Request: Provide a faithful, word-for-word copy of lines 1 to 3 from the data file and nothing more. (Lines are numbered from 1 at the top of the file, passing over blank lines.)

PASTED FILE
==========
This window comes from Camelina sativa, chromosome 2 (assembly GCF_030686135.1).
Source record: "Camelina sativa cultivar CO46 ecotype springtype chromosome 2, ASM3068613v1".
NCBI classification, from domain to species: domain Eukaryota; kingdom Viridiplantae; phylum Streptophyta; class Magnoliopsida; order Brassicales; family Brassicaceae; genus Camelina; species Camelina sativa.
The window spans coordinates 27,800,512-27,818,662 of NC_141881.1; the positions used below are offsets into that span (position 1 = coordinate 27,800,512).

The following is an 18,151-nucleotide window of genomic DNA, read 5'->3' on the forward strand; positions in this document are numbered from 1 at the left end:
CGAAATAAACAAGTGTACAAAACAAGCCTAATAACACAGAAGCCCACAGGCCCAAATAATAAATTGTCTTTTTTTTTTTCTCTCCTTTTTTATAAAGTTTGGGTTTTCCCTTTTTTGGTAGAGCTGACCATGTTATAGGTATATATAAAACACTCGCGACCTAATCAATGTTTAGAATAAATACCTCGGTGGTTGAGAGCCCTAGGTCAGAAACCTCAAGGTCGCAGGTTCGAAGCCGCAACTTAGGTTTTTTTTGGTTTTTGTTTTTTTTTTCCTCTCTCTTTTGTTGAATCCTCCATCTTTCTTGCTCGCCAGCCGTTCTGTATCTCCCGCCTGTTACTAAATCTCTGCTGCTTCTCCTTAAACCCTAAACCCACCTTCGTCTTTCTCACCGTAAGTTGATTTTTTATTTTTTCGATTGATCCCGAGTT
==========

This window comes from Camelina sativa, chromosome 2 (assembly GCF_030686135.1).
Source record: "Camelina sativa cultivar CO46 ecotype springtype chromosome 2, ASM3068613v1".
NCBI classification, from domain to species: domain Eukaryota; kingdom Viridiplantae; phylum Streptophyta; class Magnoliopsida; order Brassicales; family Brassicaceae; genus Camelina; species Camelina sativa.